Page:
Tuesday, September 11, 2018

A cover for the Naugatuck River Review

To engage with thoughts, and those of others 
a larger consciousness. Sympathetic space.
The why of things, occurrences, stirrings, evocations, 
the space between one's legs, a visage, the tilt of a head, 
Spaces that certain people simply seem to inhabit.

Naugatuck River Review, a journal of narrative poetry. Summer/Fall, 2018 - Issue 20. ISSN: 1944-0952
Publisher/Managing Editor: Lori Desrosiers
Associate Editor: Michael Mercurio
Guest Editors: Tamra Callaher. Howie Faerstein, Anita Gallers, Robbie Gamble, Ellen LaFleche

Cover Artists Statement

Venantius J Pinto, a graduate of Pratt Institute, is a 7th Dan in Shodō. An artistic laborer of Indian descent; born of Goan parentage, he grew up among many religiosities in India; and lives in New York City seeking for possibilities into phenomena that pass within his senses. From 1992–97, he was an Adjunct Professor at FIT, and was gainfully employed at OgilvyOne and later at DDB. Over the years he has maintained his freelance practice.

His art has appeared in the Kyoto Journal, Philosophy Now, two academic books, showcased in An Illustrated Life, on the covers of Pirene’s Journal, and Canon for Bears and Ponderosa Pines; in Fusor de Tintas: A century of combat poetry, Mexico. Aani and the Tree Huggers was on the Smithsonian magazine’s Most Notable Book List. He was Artist-in-Residence at Nagasawa Art Park Japanese Woodblock Printmaking in Awajishima, and has painted murals including in 2017 in Argentina, Colombia and Mexico. He has collaborated with Sondra Graff on projects for various dance companies, including Lucinda Childs, Jose Limon, Doug Varone and Dancers, Dance Brazil, and for The British Dance Invasion.

To engage with thoughts, and those of others
a larger consciousness. Sympathetic space.
The why of things, occurrences, stirrings, evocations,
the space between one's legs, a visage, the tilt of a head,
Spaces that certain people simply seem to inhabit.

Since early childhood, I was drawn to color, detail in objects, faces, and things that projected unique lines; realizing that lines convey movement which in turn express what even the senses may not register. Looking into the spirit of language and the spirit in color is a critical part of the process, whether by seeking depth in a proverb or being touched by color resonances. Ethics more than aesthetics concerns the primary focus. The aesthetics fall into place once I am sufficiently propelled to act on form.
In that sense my concerns are phenomenological: This concern perhaps stems from a desire to give meaning to differences in my existence compared to that of another person.

Line and marks define, convey momentum;
Delineate space, pierce space, radiate space, sensibilize space.
They hatch texture, layer tone
Split the curtain, raise up storms;
Approach as tsunamis, create Upheaval;
Give hopes their horizons
Convey sensibility.


Sunday, July 8, 2018

Katelyn Franklin's, Horsy Land

When I was in first grade in India, I won a book on horses for standing First in class. That book in 1967 (if I am not mistaken) introduced me to all kinds of horses, including the Pintos, Piebalds, Shetland ponies, Morgans, the Clydesdales, the Arabians, the Palominos, the Lippizanners, and other splendid breeds.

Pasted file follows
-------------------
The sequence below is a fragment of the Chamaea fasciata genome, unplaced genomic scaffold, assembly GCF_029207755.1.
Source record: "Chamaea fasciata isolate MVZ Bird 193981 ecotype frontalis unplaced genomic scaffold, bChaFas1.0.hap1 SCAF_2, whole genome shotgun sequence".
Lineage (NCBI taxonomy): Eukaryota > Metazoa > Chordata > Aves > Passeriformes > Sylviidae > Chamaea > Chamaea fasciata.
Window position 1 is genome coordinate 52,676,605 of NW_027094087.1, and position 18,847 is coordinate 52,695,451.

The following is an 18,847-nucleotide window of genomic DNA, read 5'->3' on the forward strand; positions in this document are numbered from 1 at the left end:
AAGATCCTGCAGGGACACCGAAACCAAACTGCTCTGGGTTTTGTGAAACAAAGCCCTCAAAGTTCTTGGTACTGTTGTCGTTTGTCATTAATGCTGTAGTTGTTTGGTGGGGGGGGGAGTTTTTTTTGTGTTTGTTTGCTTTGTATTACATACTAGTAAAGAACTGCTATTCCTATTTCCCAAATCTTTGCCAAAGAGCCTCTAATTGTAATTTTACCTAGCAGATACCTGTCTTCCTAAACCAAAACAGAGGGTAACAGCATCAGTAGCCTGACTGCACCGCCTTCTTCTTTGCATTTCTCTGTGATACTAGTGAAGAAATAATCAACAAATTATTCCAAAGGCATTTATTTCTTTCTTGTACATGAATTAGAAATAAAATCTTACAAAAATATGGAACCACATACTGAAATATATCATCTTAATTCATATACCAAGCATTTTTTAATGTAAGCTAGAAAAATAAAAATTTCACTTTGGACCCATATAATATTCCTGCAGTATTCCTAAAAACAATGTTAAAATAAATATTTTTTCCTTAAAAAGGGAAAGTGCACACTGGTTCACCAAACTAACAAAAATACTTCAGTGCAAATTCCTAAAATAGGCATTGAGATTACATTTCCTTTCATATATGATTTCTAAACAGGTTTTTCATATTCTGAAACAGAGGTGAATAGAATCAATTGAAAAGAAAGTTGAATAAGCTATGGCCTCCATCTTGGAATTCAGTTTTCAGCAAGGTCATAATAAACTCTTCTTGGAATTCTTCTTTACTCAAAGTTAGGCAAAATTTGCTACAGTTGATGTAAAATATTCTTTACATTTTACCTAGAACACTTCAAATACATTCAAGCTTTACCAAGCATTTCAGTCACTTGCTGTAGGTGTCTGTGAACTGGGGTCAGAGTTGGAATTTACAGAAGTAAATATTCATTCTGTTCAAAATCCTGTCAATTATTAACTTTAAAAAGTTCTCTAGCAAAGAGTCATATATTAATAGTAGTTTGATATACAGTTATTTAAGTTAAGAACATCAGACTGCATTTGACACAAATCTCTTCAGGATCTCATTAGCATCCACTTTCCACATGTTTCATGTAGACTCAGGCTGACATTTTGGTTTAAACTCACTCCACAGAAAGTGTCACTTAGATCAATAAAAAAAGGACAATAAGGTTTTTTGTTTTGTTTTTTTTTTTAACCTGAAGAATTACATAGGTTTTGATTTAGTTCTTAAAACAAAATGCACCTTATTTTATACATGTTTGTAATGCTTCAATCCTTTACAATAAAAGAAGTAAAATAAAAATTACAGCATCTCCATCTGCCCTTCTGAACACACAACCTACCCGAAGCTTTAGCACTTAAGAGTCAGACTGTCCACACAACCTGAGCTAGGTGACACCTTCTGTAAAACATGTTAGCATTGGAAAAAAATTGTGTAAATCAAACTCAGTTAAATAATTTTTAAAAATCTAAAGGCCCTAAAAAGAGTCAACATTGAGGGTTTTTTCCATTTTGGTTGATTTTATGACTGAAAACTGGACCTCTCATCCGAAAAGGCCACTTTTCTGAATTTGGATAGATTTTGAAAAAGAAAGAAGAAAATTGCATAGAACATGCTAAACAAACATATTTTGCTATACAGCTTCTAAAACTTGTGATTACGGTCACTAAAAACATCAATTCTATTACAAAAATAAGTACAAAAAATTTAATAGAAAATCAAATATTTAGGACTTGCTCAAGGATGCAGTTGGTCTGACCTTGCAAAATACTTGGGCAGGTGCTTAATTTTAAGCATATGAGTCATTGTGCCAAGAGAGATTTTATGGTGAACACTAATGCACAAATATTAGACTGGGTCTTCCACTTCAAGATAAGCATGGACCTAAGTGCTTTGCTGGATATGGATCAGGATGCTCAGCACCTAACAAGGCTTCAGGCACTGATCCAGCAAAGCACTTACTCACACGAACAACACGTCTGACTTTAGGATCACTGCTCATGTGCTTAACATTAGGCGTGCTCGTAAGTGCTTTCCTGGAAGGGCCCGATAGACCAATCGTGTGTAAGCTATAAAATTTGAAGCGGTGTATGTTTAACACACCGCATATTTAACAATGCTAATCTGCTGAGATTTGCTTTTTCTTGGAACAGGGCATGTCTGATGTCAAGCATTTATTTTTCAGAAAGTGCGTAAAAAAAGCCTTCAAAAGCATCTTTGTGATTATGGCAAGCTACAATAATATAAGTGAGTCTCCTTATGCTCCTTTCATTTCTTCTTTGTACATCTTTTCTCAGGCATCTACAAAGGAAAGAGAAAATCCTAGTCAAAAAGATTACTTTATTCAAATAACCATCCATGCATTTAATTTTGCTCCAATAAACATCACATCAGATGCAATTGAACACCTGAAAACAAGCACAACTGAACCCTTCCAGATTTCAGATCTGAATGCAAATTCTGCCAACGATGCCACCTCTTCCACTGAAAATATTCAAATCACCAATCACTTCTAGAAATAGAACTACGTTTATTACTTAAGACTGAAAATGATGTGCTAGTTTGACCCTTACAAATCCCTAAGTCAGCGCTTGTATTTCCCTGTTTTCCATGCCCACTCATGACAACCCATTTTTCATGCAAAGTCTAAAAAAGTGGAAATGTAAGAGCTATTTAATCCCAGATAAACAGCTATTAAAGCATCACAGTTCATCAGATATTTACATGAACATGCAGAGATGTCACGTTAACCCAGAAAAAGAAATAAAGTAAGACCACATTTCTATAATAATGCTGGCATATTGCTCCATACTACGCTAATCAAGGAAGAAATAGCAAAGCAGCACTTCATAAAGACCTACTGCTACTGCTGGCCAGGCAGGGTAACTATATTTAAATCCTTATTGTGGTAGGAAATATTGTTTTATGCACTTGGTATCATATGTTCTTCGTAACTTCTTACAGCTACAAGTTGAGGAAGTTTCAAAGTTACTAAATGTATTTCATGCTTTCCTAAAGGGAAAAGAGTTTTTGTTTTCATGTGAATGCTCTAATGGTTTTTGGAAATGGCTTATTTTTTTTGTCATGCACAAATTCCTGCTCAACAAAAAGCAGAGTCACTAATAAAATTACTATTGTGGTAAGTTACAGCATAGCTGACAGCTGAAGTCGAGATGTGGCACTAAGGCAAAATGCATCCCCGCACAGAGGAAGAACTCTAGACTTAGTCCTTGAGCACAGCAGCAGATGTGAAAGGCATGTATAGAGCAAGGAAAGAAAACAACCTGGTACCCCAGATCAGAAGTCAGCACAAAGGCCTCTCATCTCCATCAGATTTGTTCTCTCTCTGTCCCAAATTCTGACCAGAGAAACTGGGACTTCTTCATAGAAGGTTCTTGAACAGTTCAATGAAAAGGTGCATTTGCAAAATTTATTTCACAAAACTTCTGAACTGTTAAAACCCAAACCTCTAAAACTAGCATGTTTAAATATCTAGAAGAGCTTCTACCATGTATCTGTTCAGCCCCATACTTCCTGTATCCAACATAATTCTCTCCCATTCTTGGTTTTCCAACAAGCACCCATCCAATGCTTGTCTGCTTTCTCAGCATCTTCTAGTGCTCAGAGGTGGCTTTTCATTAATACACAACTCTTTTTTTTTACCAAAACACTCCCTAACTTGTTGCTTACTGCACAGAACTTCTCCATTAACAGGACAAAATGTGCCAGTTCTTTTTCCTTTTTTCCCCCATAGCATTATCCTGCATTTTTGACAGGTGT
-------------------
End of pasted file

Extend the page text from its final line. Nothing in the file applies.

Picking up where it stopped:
This post incidentally is to celebrate the site Horsy Land which is maintained by Katelyn Franklin of Brooklyn. It introduces one to horse training and various breeds while elucidating succinctly what is special about a given horse.

As a child I was impressed with the picture of the Morgan in my book, but also because of my mother's cousin, was named Morgan! Few of us were aware of where names came from and how they were assigned. For instance, my mother picked my name Venantius from the Salesian calender. So from reading about the Morgan horse provided this information under What Makes a Morgan Horse so Special?


photo: Horsy Land, Kathelyb Franklin 

The Morgan horse has been known as the first family of American horses. The early development of the breed took place in the New England states... 
And that too after almost 51 years. Of course, there was no good reason to look it up, as with so many things encountered in childhood; and besides, we did not have an encyclopedia at home. And further:
Legend has it that, one evening during the Revolutionary War, Colonel De Lancey, commander of a Tory mounted regiment, rode up to an inn at King’s Bridge and after hitching his famous stallion, True Briton, to the rail, went into the inn for some liquid refreshments, as was his custom. While the Colonel was celebrating with liquor and song, the Yankees stole his horse, later selling the animal to a farmer near Hartford, Connecticut. The whimsical story goes on to say that True Briton later sired the fuzzy-haired colt that was to be christened after his second owner, Justin Morgan.
I plan on visiting the Horsy Land site and am looking forward to the possibility of drawing horses when I get/have the opportunity to do so. 

Monday, January 8, 2018

“Dear Venantius J,
Thank you for submitting your work to Illustration Daily. The editorial board has decided to publish your illustration and it is now on the website.”

WOOT! Lord, you do have a plan for me don’t you? ¡WOOT! Señor, tienes un plan para mí, ¿verdad?

Monday, September 4, 2017

Dioses EHECATZINTTI (Ehécatl) y VAYU (Vāta, Pavana, Prāṇa)

Looking forward to an encounter of encounters in November, with the community of Ecatzingo, and those of Nahua ancestry together with God Ehecatzintti (Ehécatl)[1], and I, showing up with God Vayu[2], the deified name in India for the phenomenon that is wind (ergo, God of the Winds); to meld thoughts and ideas. Of course, as always, my Fathers will stand with me in benign attendance. I could not do it any other way. Now, what if the other wind deities decide to show up? 

[1] from the air
[2] “Vāta, Pavana (“the Purifier”), sometimes Prāṇa (the breath)”